December 13, 2015
In this week’s newsletter; Mark Eltringham on the prescience of philosopher Seneca on a time and a place to work; and a report by Sara Bean finds the boardroom increasingly views office space as a strategic asset. Glassdoor announces the best places to work for 2016; researchers reveal the phenomenon of ‘inattentional deafness’; a new Global Alliance for Buildings and Construction is announced; and Gartner says we’ll be using three technical devices by 2018. Over 100 councils to join an office-sharing scheme; Gen Z will blur the boundaries between home and work, and too much focus on standing in the sit-stand debate. Download the new issue of Work&Place and access an Insight Briefing, produced in partnership with Connection, which looks at agile working in the public sector. Visit our new events page, follow us on Twitter and join our LinkedIn Group to discuss these and other stories.
December 7, 2015
A total of 25 Green Building Councils from around the world have unveiled commitments reduce greenhouse gas emissions and ensure that the building and construction industry plays its part in limiting global warming to 2 degrees. More than 1.25 billion square metres of buildings – almost double the size of Singapore – will be registered, renovated or certified as green building space over the next five years, under ambitious commitments made by Green Building Councils at COP21 in Paris. Green building is one of the most cost-effective solutions to climate change, which generates significant environmental, economic and societal benefits. A new alliance of 16 countries and over 60 organisations, known as the Global Alliance for Buildings and Construction (which includes WorldGBC, its 74 Green Building Councils and their 27,000 member companies) is now committed to help countries meet their Intended Nationally Determined Contributions (INDCs) through green building.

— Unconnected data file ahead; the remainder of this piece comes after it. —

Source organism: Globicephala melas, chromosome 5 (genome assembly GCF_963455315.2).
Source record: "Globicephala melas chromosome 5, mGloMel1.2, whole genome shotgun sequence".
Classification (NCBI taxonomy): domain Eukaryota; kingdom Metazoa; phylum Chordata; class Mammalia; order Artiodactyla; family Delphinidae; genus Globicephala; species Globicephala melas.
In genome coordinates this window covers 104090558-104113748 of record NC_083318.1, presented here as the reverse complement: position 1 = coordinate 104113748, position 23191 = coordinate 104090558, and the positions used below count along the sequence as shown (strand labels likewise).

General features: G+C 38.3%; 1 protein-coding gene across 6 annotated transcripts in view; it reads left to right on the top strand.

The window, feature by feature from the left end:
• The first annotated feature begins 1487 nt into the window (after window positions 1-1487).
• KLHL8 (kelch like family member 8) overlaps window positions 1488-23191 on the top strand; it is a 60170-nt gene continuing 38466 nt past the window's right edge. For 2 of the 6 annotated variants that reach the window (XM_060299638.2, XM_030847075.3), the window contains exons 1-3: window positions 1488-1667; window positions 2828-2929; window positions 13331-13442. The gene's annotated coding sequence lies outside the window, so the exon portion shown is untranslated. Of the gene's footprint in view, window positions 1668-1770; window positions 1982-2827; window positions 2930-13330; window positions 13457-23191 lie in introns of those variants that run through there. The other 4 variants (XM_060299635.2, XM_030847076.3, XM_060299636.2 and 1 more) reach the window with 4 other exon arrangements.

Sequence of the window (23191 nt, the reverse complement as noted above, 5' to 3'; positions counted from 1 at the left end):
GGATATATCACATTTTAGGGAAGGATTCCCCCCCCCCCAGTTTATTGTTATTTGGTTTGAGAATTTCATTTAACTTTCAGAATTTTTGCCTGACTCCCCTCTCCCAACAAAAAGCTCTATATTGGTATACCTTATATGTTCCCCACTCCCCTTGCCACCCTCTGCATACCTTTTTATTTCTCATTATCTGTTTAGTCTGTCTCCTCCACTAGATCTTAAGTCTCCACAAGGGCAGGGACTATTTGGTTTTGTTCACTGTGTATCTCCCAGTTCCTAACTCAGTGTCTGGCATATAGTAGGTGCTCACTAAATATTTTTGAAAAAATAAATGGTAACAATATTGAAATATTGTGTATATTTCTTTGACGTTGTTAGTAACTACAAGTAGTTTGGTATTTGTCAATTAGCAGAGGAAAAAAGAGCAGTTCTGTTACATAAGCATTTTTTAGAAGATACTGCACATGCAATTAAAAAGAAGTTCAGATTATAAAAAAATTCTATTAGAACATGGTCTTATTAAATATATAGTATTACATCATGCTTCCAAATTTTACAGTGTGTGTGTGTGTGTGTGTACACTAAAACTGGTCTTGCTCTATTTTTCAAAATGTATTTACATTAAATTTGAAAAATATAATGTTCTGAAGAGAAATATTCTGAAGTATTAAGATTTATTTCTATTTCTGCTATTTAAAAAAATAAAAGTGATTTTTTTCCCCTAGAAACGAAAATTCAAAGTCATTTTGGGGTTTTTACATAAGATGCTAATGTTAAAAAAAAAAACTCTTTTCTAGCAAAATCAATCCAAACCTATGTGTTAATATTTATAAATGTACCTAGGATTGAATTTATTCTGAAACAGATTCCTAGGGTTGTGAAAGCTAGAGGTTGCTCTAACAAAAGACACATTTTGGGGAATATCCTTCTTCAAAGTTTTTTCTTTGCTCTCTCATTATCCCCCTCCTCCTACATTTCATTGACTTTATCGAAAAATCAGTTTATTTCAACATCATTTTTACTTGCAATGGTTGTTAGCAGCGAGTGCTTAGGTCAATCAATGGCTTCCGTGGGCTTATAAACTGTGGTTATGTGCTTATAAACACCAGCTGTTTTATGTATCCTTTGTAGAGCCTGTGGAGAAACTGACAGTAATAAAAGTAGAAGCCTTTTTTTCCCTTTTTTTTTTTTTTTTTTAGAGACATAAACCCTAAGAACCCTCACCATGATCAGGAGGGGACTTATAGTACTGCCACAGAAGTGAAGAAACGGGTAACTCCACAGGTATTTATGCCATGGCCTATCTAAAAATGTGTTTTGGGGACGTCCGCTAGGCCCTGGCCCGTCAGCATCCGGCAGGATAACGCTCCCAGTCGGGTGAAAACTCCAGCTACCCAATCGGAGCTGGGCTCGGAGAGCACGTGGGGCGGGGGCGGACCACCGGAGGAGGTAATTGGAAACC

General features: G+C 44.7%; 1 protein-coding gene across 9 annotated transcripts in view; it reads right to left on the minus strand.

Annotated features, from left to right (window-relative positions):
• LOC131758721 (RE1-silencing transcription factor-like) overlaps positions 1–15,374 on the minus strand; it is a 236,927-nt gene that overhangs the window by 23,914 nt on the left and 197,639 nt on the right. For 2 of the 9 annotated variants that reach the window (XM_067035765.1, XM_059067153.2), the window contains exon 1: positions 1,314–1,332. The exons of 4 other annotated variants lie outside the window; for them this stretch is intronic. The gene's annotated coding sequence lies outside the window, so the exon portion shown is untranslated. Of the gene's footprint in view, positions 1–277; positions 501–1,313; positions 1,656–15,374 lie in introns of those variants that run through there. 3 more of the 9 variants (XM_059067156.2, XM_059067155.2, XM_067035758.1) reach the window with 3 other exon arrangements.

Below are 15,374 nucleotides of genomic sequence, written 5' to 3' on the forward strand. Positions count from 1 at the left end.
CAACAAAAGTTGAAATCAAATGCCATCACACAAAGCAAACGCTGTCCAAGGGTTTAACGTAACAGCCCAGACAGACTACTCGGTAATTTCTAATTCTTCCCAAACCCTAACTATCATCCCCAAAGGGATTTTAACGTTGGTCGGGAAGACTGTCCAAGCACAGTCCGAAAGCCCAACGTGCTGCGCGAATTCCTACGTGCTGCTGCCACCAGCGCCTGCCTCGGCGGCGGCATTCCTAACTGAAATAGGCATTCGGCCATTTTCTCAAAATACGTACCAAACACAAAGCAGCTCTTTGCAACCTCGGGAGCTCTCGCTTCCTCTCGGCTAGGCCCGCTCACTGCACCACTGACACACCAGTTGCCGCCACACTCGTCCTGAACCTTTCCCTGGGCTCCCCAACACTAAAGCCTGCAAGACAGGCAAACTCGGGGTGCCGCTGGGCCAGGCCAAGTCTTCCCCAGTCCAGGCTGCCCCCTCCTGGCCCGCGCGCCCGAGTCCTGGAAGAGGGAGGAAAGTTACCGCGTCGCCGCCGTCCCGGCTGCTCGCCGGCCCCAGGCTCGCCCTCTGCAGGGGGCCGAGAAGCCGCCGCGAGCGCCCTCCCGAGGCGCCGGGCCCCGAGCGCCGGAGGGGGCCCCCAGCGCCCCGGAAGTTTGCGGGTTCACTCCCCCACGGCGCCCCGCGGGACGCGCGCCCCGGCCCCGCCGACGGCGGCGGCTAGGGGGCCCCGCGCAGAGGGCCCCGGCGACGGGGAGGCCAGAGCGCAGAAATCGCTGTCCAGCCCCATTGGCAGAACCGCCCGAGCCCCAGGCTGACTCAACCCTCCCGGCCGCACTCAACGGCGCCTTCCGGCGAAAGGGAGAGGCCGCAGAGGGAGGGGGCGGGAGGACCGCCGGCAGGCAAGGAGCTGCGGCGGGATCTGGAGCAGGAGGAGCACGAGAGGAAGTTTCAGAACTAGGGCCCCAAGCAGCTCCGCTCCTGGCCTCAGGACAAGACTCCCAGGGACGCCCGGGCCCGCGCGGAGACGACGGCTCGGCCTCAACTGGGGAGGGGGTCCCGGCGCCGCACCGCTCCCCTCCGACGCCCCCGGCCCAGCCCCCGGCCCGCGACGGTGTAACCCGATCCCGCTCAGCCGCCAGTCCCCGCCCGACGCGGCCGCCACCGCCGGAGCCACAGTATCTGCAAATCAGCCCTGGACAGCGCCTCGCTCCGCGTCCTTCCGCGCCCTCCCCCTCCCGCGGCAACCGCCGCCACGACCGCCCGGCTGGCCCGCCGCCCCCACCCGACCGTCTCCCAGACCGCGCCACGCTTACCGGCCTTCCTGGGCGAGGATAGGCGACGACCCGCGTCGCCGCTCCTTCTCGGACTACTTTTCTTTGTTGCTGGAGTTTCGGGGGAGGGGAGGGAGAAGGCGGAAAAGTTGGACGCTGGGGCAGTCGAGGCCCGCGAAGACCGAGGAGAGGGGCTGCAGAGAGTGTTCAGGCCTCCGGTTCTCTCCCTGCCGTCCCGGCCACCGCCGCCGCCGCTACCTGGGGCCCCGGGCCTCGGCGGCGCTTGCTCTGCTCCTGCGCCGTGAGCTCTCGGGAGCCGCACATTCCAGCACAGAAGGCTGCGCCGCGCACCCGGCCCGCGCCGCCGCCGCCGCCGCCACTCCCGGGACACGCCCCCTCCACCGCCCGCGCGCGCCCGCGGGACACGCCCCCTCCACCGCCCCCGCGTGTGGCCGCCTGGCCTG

November 30, 2015
Those bewildered by the confusion of acronyms that surrounds building environmental standards will be pleased to hear that BRE has acquired a rival standard to merge with itsBREEAM accreditation. BRE claims that the acquisition of CEEQUAL, a sustainability scheme for civil engineering, allows it to ‘create a single, science based standard and certification tool for civil engineering and infrastructure projects’. As a result of the acquisition, CEEQUAL will transfer its operations to BRE Global after which CEEQUAL will then be delivered by the BREEAM certification team with support from a CEEQUAL management team. The move is supported by the Institution of Civil Engineers and has been prompted by ‘the industry’s desire for a single sustainability rating scheme that addresses the challenges that infrastructure clients, professions and contractors currently face in delivering more sustainable and resilient infrastructure.’
November 30, 2015
In this week’s newsletter; Mark Eltringham argues the six hour working day is a deeply conservative idea, dressed up in radical clothing; Matias Rodsevic says it’s important to understand what employee engagement actually means and Darren Bilsborough identifies seven separate layers or “skins” of workplace productivity. As COP21 gets underway, there’s evidence that Megacities are taking the lead in climate action, WeWork unveils its latest plans to dominate London; three new reports reveal technological confusion in the workplace; and a study says the Government’s challenge is how best to match its commitments with its resources. You can also download the new issue of Work&Place and access our first Insight Briefing, produced in partnership with Connection, which looks at agile working in the public sector. Visit our new events page, follow us on Twitter and join our LinkedIn Group to discuss these and other stories.